Jagmohan Dalmiya, who turned India into cricket's financial powerhouse before being unceremoniously dumped by his peers, returned as board president Monday in place of the sport's scandal-hit global supremo.

Dalmiya was elected unopposed as president of the Board of Control for Cricket in India (BCCI) as part of a deal which observers say will allow the embattled incumbent Narayanaswami Srinivasan to stay on as head of the International Cricket Council. "Jagmohan Dalmiya has been elected as the president of BCCI," Gokaraju Gangaraju, who was himself elected vice-president of the board at the meeting in the southern city of Chennai, told AFP by phone. "We look forward to working under his leadership."

The election caps a remarkable comeback for Dalmiya, who helped bring about a massive expansion in the BCCI's financial muscle in the 1980s and 90s by negotiating mega television deals before being ousted a decade ago over allegations of misappropriation of funds. His return was made possible after Srinivasan's camp mobilised to thwart another former BCCI president, Sharad Pawar.

Pawar had been angling for a return but failed to persuade any regional association to nominate him. However one of his close allies, Anurag Thakur, narrowly won the contest for the powerful position of secretary of the board in a sign that Dalmiya and Srinivasan will not necessarily get to call all the shots. Srinivasan had been forced to stand aside after the Supreme Court found him guilty of a conflict of interest over his ownership of a team in the Indian Premier League, the BCCI's money-spinning Twenty20 tournament.

His position had become increasingly precarious ever since his son-in-law was accused of betting on matches involving the Chennai Super Kings, a team owned by Srinivasan's company India Cements.  However observers say Srinivasan, who cut his teeth under Dalmiya, will remain a powerful figure behind the scenes and the board will use its influence to ensure he can extend his tenure as president of the ICC, the game's Dubai-based world governing body, in elections later this year. The 74-year-old Dalmiya is credited with helping to turn the game into a lucrative global sport.

He shot to fame when he, along with bureaucrat Inderjit Singh Bindra, broke Australia and England's hold on the ICC to win the right to host the 1987 and 1996 World Cups on the sub-continent. He went on to become ICC president from 1997-2000 and BCCI president from 2001 to 2004. Television revenue expanded massively under Dalmiya's tenure and the boards of smaller Test-playing nations -- desperate to attract tours by India so they could sell the television rights -- would usually fall in line behind the BCCI when it came to key decisions within the game.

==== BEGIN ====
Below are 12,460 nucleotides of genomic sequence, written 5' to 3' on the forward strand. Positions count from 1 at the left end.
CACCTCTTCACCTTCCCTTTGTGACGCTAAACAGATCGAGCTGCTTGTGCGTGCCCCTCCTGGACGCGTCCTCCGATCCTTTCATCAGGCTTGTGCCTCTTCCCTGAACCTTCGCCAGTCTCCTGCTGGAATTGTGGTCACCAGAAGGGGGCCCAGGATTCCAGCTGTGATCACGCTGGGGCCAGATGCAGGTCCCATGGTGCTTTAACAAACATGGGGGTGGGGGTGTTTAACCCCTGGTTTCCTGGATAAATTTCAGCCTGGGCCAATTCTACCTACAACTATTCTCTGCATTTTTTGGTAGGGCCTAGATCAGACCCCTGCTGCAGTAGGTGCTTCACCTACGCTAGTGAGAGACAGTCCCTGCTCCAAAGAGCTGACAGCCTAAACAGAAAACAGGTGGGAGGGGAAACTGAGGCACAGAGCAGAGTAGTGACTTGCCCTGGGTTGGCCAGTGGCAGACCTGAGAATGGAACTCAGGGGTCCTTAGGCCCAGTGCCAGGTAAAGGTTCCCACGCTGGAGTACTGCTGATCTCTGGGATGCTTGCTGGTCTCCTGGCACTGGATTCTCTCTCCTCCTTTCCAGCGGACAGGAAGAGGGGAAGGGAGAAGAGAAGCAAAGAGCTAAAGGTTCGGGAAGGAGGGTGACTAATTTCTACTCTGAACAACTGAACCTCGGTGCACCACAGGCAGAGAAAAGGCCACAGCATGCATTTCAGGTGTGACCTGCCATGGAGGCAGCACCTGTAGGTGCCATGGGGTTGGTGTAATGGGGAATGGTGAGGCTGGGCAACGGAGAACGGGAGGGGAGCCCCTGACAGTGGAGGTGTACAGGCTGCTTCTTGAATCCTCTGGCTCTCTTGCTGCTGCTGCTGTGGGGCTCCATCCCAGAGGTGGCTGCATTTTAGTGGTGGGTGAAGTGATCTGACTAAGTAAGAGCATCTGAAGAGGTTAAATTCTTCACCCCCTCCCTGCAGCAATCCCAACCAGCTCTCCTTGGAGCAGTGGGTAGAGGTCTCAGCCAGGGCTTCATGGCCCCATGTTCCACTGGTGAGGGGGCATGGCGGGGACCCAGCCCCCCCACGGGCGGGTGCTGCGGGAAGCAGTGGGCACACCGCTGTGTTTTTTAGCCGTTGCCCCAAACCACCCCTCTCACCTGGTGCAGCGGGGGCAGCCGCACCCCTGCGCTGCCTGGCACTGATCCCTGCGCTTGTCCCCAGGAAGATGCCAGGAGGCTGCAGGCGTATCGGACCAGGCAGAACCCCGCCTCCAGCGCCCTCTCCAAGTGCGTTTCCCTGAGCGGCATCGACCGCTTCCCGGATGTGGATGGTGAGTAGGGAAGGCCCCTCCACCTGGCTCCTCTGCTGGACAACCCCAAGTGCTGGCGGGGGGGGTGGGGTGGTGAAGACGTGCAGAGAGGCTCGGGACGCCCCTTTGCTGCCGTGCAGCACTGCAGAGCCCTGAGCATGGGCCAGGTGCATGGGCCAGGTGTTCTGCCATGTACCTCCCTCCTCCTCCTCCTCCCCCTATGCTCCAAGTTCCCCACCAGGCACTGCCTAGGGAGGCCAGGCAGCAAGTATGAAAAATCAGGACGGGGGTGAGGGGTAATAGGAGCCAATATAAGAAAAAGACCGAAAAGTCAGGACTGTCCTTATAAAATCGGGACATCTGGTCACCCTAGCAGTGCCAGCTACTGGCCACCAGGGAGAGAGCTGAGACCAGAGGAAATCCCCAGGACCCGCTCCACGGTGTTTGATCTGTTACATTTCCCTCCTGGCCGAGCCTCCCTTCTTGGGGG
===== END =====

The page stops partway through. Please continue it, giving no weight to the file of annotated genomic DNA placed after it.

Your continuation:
While Dalmiya effectively handpicked his successor Ranbir Singh Mahendra, he was marginalised the following year when Pawar beat Mahendra to become the president after a bitterly-contested election. Later the same year, Pawar got Dalmiya expelled from the BCCI for alleged misappropriation of funds and for his refusal to provide documents pertaining to hosting the 1987 World Cup.

Dalmiya challenged the decision and in 2007 both the Bombay High Court and Supreme Court cleared him of any irregularities. He returned as president of the Cricket Association of Bengal in 2007 and was back in the BCCI fold. Veteran cricket journalist Ayaz Memon said the power struggle between Pawar and Srinivasan would effectively continue even though neither man is now an office-bearer. He described Dalmiya as a Srinivasan "proxy". They will fight but within the four walls of the BCCI office," he told AFP.

Jayaditya Gupta, executive editor of Cricinfo, said Dalmiya was a consensus candidate but questioned whether he had the same clout as when he was in his prime. "He is a bridge between two very large and very powerful camps," Gupta said on the website. "Twenty years ago, 30 years ago, yes he was a man with a lot of energy and a lot of ideas and he really changed world cricket then but I think his time may have passed."

Cricket's status as the dominant sport among India's 1.2-billion strong population has led to regular power struggles within the BCCI. International news organisations, including Agence France-Presse, have suspended their on-field coverage of matches hosted by the BCCI after the board imposed restrictions on picture agencies.